International

Oil prices climb on expected drop in US crude stocks

Oil markets nudged higher on Tuesday, buoyed by expectations of a drop in U.S. crude stockpiles and after last week's deal between OPEC and other crude producers to extend output curbs.

International benchmark Brent crude futures were trading up 6 cents, or 0.1 percent, from their last close at $62.51 per barrel by 0410 GMT.

U.S. West Texas Intermediate (WTI) crude futures were up 12 cents, or 0.2 percent, at $57.59 per barrel.

No respite as Nigeria loses IMO Council election again

Again, Nigeria at the weekend lost its bid to get re-elected into category ‘C’of the International Maritime Organization (IMO). This would be the third consecutive time Nigeria is losing its quest to be re-elected into IMO. Ghana, had promised to support Nigeria to get a sit into IMO.
 
The last time Nigeria won its IMO Council bid was in 2007 under Dr. Ade Dosunmu who was then the Director-General of NIMASA and every attempt made since 2011 to return to the council had failed.  
 

FID on NLNG Train 7 Plus imminent

Nigeria LNG Limited, at the World LNG Summit holding in Portugal, announced that the company, with the full support of its Board, is making steady progress towards achieving Final Investment Decision (FID) on its Train 7 Plus (7+) project during 2018.
 
This phase of the company's strategic growth programme will on completion upscale NLNG's annual production capacity from the current capacity of 22 mtpa to 30 mtpa.  
 

OPEC extends Nigeria’s exemption from oil production cut

The 173rd meeting of the Organization of the Petroleum Exporting Countries (OPEC) ended Friday in Vienna, Austria, and extended its current production agreement entered with participating non-OPEC oil producers for another nine months and the Declaration of Cooperation amended to take effect for the whole year of 2018 from January to December 2018.
 
The meeting also took note of Nigeria’s and Libya’s incremental production and noted their special circumstances while agreeing to maintain their exemption from the production quota.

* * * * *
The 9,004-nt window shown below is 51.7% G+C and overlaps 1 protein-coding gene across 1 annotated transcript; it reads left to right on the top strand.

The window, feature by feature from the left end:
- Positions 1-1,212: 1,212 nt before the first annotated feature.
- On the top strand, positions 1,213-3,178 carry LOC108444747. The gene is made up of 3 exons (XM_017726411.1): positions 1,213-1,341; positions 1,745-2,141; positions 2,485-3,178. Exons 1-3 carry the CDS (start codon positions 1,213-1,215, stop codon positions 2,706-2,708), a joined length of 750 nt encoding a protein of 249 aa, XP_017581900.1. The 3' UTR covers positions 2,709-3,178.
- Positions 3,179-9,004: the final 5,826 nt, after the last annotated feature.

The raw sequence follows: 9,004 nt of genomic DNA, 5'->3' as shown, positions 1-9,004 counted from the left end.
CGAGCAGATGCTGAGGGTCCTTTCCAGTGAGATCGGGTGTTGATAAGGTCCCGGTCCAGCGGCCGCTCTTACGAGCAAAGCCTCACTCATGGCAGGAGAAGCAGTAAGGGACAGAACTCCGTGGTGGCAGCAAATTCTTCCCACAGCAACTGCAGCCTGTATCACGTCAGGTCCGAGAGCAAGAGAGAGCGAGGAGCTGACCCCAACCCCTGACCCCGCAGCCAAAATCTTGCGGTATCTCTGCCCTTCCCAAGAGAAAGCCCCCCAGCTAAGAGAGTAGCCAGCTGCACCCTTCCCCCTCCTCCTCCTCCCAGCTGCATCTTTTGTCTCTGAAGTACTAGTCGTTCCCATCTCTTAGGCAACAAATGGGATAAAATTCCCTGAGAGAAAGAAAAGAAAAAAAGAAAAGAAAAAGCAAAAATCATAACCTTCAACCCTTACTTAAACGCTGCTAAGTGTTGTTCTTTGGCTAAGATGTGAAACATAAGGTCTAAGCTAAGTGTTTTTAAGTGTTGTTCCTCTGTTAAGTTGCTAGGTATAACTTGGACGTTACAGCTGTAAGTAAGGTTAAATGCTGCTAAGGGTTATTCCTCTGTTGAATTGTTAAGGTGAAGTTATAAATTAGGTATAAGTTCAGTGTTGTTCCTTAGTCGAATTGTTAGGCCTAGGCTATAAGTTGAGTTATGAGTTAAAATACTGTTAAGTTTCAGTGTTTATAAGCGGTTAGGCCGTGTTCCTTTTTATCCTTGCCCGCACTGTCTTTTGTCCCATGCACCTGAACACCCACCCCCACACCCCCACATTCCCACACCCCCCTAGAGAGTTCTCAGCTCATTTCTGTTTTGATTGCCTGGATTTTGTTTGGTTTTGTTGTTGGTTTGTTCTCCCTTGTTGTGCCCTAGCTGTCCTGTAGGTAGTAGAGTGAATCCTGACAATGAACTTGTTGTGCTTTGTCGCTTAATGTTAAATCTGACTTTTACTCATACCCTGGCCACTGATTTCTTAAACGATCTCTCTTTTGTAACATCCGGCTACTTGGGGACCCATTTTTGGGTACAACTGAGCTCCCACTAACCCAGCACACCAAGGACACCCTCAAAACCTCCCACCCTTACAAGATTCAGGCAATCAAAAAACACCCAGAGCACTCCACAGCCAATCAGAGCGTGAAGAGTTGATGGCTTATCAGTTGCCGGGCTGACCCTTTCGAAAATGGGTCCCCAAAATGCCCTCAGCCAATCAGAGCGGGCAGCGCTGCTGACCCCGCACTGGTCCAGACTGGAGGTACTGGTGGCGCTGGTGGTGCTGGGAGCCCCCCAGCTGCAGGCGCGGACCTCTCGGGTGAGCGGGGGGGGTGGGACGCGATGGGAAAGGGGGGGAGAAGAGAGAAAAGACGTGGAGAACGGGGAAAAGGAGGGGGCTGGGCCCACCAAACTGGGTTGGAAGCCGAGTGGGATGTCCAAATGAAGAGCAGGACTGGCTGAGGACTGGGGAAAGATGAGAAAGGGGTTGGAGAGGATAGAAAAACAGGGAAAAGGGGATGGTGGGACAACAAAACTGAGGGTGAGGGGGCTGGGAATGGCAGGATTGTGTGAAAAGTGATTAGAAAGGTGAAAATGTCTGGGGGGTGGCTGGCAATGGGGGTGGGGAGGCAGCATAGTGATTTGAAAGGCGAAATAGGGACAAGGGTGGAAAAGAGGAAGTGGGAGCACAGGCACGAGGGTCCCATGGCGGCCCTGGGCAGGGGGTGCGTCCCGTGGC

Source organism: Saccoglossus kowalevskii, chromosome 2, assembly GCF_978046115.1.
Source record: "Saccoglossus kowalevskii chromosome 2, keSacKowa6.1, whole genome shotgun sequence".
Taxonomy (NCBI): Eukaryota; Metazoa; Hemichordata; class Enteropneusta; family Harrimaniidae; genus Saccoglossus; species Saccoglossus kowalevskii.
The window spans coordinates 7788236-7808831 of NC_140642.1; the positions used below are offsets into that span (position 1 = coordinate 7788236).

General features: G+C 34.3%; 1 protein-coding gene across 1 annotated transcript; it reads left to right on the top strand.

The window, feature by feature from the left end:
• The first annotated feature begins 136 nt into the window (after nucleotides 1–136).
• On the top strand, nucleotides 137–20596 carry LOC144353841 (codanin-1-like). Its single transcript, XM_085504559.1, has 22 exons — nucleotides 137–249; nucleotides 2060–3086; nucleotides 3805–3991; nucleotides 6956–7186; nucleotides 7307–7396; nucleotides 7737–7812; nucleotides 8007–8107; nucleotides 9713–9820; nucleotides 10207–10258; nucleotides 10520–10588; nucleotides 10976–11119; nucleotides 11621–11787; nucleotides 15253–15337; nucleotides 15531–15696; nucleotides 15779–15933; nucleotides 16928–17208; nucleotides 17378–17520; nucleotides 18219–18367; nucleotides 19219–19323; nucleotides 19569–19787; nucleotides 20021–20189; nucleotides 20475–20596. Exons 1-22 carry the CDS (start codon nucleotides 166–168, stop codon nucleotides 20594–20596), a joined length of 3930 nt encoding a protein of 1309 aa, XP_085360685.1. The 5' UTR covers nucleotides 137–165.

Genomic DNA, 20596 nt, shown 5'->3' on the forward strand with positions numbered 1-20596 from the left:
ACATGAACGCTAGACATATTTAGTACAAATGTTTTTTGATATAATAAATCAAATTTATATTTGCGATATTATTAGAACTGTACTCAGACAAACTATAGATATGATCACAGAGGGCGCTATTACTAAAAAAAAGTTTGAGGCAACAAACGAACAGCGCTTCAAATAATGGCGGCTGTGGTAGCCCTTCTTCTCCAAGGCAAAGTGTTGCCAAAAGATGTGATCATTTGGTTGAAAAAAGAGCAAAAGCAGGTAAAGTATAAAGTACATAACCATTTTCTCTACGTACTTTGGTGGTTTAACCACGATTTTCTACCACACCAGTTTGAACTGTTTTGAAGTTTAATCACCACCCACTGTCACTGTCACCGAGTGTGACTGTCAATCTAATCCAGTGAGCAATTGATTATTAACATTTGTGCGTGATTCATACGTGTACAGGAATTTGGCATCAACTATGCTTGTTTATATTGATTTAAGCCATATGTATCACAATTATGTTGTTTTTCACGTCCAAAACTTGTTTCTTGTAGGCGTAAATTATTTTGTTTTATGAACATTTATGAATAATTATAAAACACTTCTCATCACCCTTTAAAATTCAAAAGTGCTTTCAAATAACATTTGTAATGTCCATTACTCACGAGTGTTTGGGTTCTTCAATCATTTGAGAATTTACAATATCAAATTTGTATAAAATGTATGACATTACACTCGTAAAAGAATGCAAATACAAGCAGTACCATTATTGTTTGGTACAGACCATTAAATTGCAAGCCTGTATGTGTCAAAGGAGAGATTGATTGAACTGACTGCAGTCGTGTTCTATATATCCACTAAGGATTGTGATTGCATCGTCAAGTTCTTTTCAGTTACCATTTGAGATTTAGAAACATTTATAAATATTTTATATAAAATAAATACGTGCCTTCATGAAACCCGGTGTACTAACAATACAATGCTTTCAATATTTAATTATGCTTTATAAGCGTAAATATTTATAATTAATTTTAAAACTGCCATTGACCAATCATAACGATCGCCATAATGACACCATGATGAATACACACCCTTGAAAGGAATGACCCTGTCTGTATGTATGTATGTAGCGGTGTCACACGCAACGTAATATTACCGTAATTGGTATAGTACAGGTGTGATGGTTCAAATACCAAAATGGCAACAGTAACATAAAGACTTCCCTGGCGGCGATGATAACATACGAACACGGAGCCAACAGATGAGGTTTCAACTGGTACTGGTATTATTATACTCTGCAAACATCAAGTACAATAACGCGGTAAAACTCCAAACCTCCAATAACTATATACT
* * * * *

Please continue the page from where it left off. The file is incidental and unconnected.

U.S. shale eases into detente with OPEC as supply cut extended

U.S. shale oil producers and OPEC appear to have called a truce of sorts even though there is no sign the U.S. industry will do anything to help reduce the global oil supply glut.
 
U.S. producers applauded Thursday’s decision by the Organization of the Petroleum Exporting Countries (OPEC) and non-OPEC producers led by Russia to extend output cuts until the end of 2018.
 

Oil rises as OPEC extends cuts to end of 2018

Oil rose on Thursday after OPEC and non-OPEC producers led by Russia agreed to extend output cuts until the end of 2018, while also signalling a possible early exit from the deal if the market overheats.

Iran’s energy minister announced Nigeria and Libya would be included in the oil output deal and an OPEC communique stated the countries would not produce above 2017 levels in the new year.

The Oman minister said that Nigeria had agreed to cap output at 1.8 million barrels per day (bpd).

Libya, Nigeria to cap at less than 2.8m Bpd total

It looks like OPEC is bringing exempt members Libya and Nigeria into the fold with contributions to the efforts to erase the oversupply, and the two African producers have agreed to cap their production at a collective level less than 2.8 million bpd, according to Iran’s Oil Minister Bijan Zanganeh.

On Thursday, a delegate revealed that OPEC talks ended in Vienna with an agreement to extend the production cut deal through the end of 2018.

Hungary Eyes Nigerian Crude Oil, LNG

At a time that international crude oil market is getting more competitive, the Hungarian Government has indicated interest to purchase crude oil and Liquefied Natural Gas (LNG) from Nigeria.
 
The Hungarian Ambassador to Nigeria, Professor Gabor Ternak, who disclosed this during a courtesy call on the Group Managing Director of the Nigerian National Petroleum Corporation (NNPC), Dr. Maikanti Baru in Abuja, said the decision to import crude oil and LNG from Nigeria was informed by the need to bridge the current supply gap being experienced in Hungary.

Pages